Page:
Well-Being Travel Conference 2012
News articles about medical tourism often focus on the exotic – patients traveling to India for invasive heart surgery and the like. But for travel agents, the best opportunities in this burgeoning market are far less complex and much closer to home.
“Agents should focus on the non-critical health traveler,” including travel for diagnostic procedures, exams or dentistry, advised medical travel expert Josef Woodman, publisher of Patients Beyond Borders.
Woodman, a featured speaker at the Well-Being and Medical Travel Conference, will examine medical tourism’s most-promising opportunities for travel agents in his presentation.
Too big to ignore
He will also discuss how and why medical tourism is evolving into a market too big for agents to ignore.
With an aging baby boomer population that has a vested interest in finding affordable medical and anti-aging procedures, demographics bode well for medical travel, he said.
So too does the phenomenal growth of accredited healthcare infrastructure serving medical travelers in destinations around the world.
These are just a few of the reasons why Woodman believes travel agents have a lot to gain by attending the Well-Being and Medical Travel Conference 2012, which takes place June 20-21 at the Phoenician resort in Scottsdale, Ariz.
Is there a type of medical client that agents should focus on?
Woodman: The likely candidate is not someone going to India for a serious procedure like a heart bypass. We really try to dispel this notion.
Agents should focus on the non-critical health traveler, people traveling to have testing or extensive physical exams, MRIs or light dentistry.
People, especially if they are uninsured or have high deductible plans, are finding they can save a lot of money on these procedures. They save enough to pay for the trip and get a vacation out of it.
For instance, an MRI that costs $2,300 in the U.S. can be had in Mexico for $500. Any kind of blood work or testing is much less overseas.
At the conference, I will be discussing some of the procedures that are most conducive for medical travel – procedures where there is a short recovery time and a predictable outcome.
Do you think that most medical travel business for agents will be international or domestic?
Woodman: Both. However, agents would be well-advised to focus on the short-haul traveler, rather than the stereotypically exotic traveling patient portrayed in the media.
Are a growing number of hospitals in the U.S. targeting travelers, including domestic travelers?
Woodman: Yes. The whole hospital landscape is changing. Hospitals are growing more specialized, so people who need a certain procedure are more likely to travel to a specialty facility such as a cancer treatment center that is beyond their backyard.
The good news for agents is that they don’t need to have a lot of expertise to handle this kind of travel. These specialty hospitals market to travelers and are used to handling the traveling patient. They can handle the medical side.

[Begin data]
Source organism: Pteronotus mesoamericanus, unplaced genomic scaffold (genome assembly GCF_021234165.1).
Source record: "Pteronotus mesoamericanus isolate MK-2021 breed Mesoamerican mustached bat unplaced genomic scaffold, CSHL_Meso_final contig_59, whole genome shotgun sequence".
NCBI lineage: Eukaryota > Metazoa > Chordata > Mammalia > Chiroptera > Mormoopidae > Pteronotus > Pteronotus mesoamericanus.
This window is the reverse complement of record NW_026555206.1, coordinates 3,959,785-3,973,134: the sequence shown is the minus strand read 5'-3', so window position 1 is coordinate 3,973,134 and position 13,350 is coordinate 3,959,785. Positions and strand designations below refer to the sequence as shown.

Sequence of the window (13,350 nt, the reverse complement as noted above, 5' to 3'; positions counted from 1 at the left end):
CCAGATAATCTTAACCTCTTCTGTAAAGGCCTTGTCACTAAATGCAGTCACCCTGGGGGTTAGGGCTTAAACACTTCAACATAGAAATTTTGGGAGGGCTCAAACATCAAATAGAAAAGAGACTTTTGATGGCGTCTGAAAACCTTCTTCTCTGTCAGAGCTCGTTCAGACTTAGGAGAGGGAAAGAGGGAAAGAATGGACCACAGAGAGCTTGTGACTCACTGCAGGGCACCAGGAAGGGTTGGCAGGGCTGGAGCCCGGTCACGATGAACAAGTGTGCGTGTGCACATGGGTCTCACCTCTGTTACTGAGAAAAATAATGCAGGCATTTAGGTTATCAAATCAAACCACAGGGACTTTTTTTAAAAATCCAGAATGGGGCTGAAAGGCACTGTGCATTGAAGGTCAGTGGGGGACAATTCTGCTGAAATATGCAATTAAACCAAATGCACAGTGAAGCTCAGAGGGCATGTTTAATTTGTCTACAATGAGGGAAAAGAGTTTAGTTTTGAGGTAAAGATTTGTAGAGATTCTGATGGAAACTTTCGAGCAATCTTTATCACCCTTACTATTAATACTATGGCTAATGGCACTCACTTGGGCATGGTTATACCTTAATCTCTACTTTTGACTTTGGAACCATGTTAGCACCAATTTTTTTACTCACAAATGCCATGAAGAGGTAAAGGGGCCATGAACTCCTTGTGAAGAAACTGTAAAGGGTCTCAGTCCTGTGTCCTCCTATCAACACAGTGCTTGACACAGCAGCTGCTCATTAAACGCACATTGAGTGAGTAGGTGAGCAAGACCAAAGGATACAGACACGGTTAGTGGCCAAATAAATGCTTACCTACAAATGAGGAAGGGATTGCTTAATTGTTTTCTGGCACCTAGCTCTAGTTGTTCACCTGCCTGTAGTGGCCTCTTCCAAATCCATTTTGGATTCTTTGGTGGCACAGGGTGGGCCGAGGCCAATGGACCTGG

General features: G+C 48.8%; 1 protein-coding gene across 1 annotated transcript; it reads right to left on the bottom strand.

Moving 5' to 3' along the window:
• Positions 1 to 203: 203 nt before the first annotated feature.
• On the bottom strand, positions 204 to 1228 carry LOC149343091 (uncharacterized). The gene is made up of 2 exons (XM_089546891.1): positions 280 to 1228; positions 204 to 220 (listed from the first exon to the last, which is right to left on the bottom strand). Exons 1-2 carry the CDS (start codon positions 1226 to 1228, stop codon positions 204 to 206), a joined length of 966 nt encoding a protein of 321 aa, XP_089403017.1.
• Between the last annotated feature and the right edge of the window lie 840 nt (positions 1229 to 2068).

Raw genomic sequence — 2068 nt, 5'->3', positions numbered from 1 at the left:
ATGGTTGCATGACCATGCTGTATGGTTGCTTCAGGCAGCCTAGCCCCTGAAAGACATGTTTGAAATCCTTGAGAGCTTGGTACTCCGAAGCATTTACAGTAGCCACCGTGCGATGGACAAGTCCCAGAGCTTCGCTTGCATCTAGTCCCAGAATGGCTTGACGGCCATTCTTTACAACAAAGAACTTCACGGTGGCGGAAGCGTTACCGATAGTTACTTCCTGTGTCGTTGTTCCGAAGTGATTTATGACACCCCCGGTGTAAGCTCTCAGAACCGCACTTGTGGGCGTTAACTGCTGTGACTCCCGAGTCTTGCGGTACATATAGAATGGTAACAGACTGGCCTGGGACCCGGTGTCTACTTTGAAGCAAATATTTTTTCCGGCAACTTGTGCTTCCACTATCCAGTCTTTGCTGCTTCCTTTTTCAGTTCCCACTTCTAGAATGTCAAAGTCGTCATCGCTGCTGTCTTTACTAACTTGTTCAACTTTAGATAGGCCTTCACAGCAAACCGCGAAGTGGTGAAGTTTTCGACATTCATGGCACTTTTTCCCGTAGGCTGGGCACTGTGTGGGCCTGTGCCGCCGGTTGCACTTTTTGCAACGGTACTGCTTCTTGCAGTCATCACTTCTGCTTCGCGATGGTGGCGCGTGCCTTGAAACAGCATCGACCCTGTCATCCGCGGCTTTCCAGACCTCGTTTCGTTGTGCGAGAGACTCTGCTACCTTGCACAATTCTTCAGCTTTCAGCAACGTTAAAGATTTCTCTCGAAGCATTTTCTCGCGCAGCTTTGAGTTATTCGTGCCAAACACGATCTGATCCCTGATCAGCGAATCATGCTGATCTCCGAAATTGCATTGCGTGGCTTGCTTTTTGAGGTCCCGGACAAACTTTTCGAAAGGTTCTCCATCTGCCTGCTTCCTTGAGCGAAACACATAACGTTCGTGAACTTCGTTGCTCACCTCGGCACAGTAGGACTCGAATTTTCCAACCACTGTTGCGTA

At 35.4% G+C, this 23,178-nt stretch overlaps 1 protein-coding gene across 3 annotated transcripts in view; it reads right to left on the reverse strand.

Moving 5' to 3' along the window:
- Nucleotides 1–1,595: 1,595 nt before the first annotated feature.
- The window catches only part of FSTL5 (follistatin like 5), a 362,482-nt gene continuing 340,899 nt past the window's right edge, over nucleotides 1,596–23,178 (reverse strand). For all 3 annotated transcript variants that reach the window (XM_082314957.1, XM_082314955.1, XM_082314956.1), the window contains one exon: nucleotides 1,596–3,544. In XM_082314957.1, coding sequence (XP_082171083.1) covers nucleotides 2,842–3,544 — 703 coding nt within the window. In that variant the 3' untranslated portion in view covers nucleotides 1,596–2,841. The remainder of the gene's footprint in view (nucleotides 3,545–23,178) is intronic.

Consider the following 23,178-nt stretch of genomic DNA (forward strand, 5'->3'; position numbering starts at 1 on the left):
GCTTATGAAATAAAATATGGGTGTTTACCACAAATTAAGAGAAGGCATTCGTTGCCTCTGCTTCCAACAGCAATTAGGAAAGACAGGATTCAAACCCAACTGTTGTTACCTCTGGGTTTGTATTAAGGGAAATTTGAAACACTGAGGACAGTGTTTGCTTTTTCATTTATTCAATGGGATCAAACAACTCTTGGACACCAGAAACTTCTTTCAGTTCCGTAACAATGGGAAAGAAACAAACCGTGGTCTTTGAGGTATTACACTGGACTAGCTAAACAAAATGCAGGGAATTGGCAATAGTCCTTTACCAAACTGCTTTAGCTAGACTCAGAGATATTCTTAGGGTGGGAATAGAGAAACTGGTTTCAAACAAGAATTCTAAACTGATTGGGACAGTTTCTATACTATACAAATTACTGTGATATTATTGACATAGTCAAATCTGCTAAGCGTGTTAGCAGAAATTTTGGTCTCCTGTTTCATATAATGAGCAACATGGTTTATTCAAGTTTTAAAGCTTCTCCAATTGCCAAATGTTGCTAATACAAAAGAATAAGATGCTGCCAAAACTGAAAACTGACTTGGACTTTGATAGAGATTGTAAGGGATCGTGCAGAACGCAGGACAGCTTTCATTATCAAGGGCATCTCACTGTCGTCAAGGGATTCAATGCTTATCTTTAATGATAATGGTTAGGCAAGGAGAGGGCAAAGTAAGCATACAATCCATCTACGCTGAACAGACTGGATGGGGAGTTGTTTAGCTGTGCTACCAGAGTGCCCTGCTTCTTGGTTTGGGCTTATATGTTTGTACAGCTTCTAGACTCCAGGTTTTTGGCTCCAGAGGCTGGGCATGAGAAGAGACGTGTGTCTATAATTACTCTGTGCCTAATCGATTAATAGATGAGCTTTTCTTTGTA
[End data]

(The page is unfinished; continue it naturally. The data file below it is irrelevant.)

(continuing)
The agent can defer all the medical questions to the treating hospital and focus on the travel piece..
Is medical travel a particularly profitable niche?
Woodman: It can be, with focus, and as medical travel packages become commonplace.
Medical travel is widely acknowledged to be high-ticket when procedure costs and longer stays are factored in. Also, medical travelers tend to bring companions, who have separate travel and tourism needs.
How are destinations and infrastructure making it conducive for travel agents to get involved with medical travel?
Woodman: With Mexico and the Caribbean on the rise as medical and health travel destinations, agents can now offer more options to medical travelers.
In addition, hospitals and clinics are becoming savvier about marketing their services, including discounted packages and bundled offers with hotels and airlines. Increasingly agents don't need to be highly-trained specialists to participate.
Will we see a growing number of destinations pursuing medical travel?
Woodman: Yes. The market is growing in terms of the number of destinations offering high-quality healthcare.
For example, five years ago Mexico had no hospitals that were JCI-accredited. (JCI, the Joint Commission International, accredits hospitals in the U.S. and overseas.) Mexico was known chiefly as a ‘border destination’ for dentistry and cosmetic surgery.
Today there are nine JCI-accredited hospitals in Mexico, along with several large new multi-specialty facilities, offering new options for the North American short-haul traveler.
Can U.S. consumers feel confident about the quality of overseas facilities geared for medical travel?
Woodman: There are now over 500 non-U.S. hospitals that are accredited by JCI, which also accredits hospitals in the U.S. So you are getting the same standard of care abroad as at home. In 2004, there were only 27 JCI-accredited hospitals outside the U.S.
About the Conference
Agents can learn more about the opportunities in medical travel by attending the Well-Being and Medical Travel Conference, June 20-21 at the Phoenician resort in Scottsdale, Ariz.
Co-sponsored by Travel Market Report and Well-Being Travel, the conference will provide in-depth education for agents about all aspects of selling to and servicing medical travelers, including how to tap the market.
Registration for agents is $199.